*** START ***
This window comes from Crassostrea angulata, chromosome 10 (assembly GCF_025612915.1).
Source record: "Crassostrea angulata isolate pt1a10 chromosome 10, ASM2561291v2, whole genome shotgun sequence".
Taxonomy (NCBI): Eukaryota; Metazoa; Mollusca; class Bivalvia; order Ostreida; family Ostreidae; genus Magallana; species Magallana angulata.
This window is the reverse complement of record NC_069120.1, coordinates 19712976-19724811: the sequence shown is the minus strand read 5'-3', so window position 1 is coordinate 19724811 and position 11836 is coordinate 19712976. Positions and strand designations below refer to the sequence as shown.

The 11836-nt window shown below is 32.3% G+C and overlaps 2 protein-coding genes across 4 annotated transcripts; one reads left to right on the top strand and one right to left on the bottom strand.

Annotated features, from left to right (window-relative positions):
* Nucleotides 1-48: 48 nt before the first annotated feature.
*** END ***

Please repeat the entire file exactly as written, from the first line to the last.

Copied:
This window comes from Crassostrea angulata, chromosome 10 (assembly GCF_025612915.1).
Source record: "Crassostrea angulata isolate pt1a10 chromosome 10, ASM2561291v2, whole genome shotgun sequence".
Taxonomy (NCBI): Eukaryota; Metazoa; Mollusca; class Bivalvia; order Ostreida; family Ostreidae; genus Magallana; species Magallana angulata.
This window is the reverse complement of record NC_069120.1, coordinates 19712976-19724811: the sequence shown is the minus strand read 5'-3', so window position 1 is coordinate 19724811 and position 11836 is coordinate 19712976. Positions and strand designations below refer to the sequence as shown.

The 11836-nt window shown below is 32.3% G+C and overlaps 2 protein-coding genes across 4 annotated transcripts; one reads left to right on the top strand and one right to left on the bottom strand.

Annotated features, from left to right (window-relative positions):
* Nucleotides 1-48: 48 nt before the first annotated feature.